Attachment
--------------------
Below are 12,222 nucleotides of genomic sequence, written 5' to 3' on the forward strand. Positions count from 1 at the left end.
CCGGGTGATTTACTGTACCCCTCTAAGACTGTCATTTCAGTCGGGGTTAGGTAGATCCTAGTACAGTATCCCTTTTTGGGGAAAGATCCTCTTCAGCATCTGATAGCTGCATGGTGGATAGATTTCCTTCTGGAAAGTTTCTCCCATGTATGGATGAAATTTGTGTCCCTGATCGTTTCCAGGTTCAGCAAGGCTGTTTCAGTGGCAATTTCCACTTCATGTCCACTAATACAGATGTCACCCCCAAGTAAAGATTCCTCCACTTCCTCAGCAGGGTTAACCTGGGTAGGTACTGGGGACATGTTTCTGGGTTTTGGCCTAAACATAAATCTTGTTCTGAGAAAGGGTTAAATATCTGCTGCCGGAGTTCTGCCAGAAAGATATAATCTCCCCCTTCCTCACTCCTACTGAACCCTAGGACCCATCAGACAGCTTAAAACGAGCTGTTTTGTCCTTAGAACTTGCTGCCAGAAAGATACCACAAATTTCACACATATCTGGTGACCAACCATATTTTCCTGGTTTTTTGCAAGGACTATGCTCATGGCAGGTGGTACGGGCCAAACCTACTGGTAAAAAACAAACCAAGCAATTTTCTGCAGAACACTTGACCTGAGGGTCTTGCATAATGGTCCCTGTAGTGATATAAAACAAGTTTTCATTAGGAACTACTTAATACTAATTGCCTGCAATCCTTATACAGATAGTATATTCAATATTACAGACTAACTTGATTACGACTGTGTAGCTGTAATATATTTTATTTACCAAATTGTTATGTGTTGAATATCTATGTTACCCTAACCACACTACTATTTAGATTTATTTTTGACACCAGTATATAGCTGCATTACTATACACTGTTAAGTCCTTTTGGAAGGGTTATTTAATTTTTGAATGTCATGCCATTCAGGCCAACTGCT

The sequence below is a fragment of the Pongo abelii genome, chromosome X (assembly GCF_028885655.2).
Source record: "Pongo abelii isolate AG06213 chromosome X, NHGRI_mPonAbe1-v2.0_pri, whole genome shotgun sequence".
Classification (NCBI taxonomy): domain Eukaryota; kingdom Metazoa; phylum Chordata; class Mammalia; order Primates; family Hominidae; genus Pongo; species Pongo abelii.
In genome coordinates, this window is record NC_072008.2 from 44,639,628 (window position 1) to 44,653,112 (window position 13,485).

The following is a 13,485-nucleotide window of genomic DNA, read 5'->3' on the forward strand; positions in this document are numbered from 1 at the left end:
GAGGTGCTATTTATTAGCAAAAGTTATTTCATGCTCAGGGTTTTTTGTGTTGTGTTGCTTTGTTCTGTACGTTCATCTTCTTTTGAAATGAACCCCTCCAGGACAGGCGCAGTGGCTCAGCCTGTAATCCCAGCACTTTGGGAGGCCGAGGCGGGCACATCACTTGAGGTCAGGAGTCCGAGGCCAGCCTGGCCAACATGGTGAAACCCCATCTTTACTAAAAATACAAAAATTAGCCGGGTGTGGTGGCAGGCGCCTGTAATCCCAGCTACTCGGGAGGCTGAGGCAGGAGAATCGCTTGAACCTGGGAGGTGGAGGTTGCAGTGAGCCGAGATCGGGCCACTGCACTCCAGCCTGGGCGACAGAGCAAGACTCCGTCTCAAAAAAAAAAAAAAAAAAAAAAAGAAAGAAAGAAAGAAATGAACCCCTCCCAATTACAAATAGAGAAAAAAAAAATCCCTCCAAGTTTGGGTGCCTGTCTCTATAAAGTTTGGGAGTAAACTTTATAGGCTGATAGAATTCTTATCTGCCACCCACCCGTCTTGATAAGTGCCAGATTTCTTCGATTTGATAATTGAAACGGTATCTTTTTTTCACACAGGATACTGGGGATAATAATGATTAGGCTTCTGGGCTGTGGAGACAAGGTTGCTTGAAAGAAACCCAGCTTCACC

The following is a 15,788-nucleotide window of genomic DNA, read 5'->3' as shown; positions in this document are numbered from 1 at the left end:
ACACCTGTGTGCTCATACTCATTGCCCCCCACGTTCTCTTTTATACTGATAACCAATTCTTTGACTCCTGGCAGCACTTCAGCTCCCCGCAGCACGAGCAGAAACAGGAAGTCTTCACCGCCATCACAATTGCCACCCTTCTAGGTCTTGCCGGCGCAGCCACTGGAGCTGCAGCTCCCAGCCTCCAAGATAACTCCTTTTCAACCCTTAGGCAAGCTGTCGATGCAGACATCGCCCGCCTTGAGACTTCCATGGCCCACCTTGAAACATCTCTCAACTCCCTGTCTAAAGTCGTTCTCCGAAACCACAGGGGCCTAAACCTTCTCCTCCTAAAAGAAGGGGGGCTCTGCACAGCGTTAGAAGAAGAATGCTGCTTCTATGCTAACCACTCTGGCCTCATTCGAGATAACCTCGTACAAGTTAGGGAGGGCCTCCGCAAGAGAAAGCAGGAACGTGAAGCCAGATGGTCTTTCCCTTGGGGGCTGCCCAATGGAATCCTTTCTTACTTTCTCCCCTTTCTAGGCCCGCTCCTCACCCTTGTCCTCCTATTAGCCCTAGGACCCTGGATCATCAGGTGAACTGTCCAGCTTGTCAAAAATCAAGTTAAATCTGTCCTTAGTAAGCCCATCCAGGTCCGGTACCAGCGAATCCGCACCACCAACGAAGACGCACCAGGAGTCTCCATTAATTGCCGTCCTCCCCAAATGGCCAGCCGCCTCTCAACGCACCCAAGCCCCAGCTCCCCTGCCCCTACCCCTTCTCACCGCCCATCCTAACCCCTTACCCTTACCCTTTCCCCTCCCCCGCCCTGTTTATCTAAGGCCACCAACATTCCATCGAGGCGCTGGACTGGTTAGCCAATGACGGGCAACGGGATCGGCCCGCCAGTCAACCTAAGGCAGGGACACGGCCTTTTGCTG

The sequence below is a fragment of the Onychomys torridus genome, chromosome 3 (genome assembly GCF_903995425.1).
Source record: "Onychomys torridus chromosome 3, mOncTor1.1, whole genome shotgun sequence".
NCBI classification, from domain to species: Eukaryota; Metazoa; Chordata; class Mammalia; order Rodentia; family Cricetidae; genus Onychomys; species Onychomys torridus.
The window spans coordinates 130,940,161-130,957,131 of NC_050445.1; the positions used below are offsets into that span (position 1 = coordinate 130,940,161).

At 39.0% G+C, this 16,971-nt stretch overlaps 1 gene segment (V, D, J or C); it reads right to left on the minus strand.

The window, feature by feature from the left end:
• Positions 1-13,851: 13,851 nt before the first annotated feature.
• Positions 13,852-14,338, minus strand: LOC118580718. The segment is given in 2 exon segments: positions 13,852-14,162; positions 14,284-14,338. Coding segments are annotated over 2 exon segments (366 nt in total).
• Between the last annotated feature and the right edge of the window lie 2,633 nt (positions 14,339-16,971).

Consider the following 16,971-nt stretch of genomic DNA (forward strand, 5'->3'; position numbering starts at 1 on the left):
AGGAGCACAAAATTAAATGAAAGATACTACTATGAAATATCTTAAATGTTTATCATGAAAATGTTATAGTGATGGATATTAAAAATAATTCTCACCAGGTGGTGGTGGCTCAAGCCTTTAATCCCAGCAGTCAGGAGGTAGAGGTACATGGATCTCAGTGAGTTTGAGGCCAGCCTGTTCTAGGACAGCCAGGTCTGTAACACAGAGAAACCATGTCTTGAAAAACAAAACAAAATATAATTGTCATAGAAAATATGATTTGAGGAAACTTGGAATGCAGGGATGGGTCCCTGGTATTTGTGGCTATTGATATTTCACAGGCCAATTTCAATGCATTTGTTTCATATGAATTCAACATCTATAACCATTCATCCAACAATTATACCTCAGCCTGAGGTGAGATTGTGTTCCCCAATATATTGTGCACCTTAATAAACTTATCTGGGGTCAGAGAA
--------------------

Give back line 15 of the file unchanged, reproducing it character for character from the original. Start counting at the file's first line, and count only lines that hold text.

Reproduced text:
At 39.0% G+C, this 16,971-nt stretch overlaps 1 gene segment (V, D, J or C); it reads right to left on the minus strand.